Ecology and Equity by Madhav Gadgil and Ramachandra Guha – Book Review

Madhav Gadgil is an Indian ecologist and the founder of the Centre for Ecological Sciences, Indian Institute of Science. He is know for heading the Western Ghats Ecology Experts Panel (WGEEP) of 2010, also known as Gadgil Commission. He was awarded with the Padma Shri in 1981 and the Padma Bhushan in 2006. Ramachandra Guha is an Indian Historian and a columnist. His notable works include India After Gandhi and Gandhi: The Years That Changed the World. He has been awarded with several accolades for his achievements in the field of history. 

Ecology and Equity is principally a book about the history of resource use in India after post-independent India. The second part of the book certain schematic solutions based on the findings of the authors. It is a book that caters to both people who are alien to environmental issues and people already informed on this subject. The writing is lucid and precise which makes the reader curious on this subject. 

In this book, too, the authors present a original analytic framework to classify the huge population of India. The theoretical framework is based on the idea of a ‘resource catchment’ – the place from which resources are collected for use by people. Using the example of the current Indian society, it divides population into three categories: omnivores, ecological refugees, and ecosystem people. The first category, omnivores(includes businessmen and entrepreneurs), uses most of the resources. They are the section that really benefits from economical development. Displaced peasants and tribal groups comprise ecological refugees. Development plans devoid of   ecological consideration have resulted in their displacement. They are victims of overexploitation of resources by omnivores. The last category, the ecosystem people, consists the most of the Indian population. This category relies on resources within their space for fulfilling their requirements. They are dependent on the natural resource base in their living area and have been dependent on these resources traditionally. They grow their own crops to meet their food requirements. Though the classification of more than a billion people into three categories seems too simple and insufficient, it serves the purpose of the authors. The book offers a new development agenda after considering the ecological factors, that could benefit the majority. The authors propose for a development mission on the basis of local communities under a decentralized political system.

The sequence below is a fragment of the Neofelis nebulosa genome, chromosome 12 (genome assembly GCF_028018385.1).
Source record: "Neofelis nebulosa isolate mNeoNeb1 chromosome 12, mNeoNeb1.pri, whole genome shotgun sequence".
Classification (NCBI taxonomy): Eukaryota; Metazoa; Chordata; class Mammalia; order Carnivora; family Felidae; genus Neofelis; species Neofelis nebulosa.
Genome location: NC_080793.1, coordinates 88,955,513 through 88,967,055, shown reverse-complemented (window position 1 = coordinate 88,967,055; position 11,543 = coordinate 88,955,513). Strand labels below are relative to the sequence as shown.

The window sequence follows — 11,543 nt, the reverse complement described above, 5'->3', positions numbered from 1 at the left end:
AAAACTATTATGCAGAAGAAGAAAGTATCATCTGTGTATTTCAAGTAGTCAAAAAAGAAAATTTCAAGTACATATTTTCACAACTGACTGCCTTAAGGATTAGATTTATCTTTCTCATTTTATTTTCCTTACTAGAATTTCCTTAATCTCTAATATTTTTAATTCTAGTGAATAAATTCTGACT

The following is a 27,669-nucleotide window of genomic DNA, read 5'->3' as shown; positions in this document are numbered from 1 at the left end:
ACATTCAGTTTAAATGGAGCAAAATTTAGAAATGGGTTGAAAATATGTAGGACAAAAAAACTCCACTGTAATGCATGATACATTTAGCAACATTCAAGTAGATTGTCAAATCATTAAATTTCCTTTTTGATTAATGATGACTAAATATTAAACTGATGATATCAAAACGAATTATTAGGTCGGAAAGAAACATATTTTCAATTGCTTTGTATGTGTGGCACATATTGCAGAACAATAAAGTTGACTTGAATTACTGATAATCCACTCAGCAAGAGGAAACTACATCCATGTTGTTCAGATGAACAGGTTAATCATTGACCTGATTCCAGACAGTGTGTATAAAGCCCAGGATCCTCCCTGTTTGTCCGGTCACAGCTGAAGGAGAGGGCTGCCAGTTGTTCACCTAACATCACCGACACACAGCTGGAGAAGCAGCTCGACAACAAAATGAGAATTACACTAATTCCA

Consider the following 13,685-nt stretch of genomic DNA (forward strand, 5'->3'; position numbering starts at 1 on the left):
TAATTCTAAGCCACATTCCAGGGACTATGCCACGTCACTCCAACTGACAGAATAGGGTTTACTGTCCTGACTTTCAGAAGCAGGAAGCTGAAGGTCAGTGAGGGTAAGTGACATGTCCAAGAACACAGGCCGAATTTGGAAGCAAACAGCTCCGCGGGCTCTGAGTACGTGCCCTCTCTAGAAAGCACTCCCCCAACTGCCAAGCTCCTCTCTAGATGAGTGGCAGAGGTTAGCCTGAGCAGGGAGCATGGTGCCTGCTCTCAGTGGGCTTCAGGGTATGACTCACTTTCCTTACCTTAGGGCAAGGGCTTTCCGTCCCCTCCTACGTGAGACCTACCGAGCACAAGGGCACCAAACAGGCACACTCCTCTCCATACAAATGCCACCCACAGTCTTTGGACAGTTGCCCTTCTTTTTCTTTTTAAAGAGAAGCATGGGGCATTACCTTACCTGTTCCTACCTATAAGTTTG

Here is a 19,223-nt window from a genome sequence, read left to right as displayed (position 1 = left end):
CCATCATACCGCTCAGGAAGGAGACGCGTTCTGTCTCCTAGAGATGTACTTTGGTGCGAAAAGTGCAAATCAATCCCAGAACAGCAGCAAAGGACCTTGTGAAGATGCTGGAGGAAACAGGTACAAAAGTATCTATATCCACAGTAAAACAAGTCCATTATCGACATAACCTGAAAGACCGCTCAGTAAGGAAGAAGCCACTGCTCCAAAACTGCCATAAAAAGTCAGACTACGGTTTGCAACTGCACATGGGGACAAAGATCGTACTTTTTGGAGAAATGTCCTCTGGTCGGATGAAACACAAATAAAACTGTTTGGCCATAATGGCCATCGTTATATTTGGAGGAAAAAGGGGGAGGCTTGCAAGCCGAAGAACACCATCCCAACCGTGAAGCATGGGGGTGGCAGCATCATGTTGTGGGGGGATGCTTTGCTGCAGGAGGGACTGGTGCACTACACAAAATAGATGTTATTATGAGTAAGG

The authors describe the disruptive use of natural resources in the current era and shortcomings of the ideologies followed in the current society. Theories that existed before 1970s tell very little of man’s interaction with nature. Growing ecological threats have necessitated the requirement for new framework. The authors have developed this framework for better understanding of ecological problems and history of resource use, and to make the readers conscious of environmental problems from its roots. The book stresses the need for development strategies to be ecologically prudent. It shows the relationship between social conflicts and ecological factors. They hope to build a country based on decentralization of power and increasing the participation of communities in the matters of resources. After reading this book, one begins to look at environmental problems from a different perspective. 

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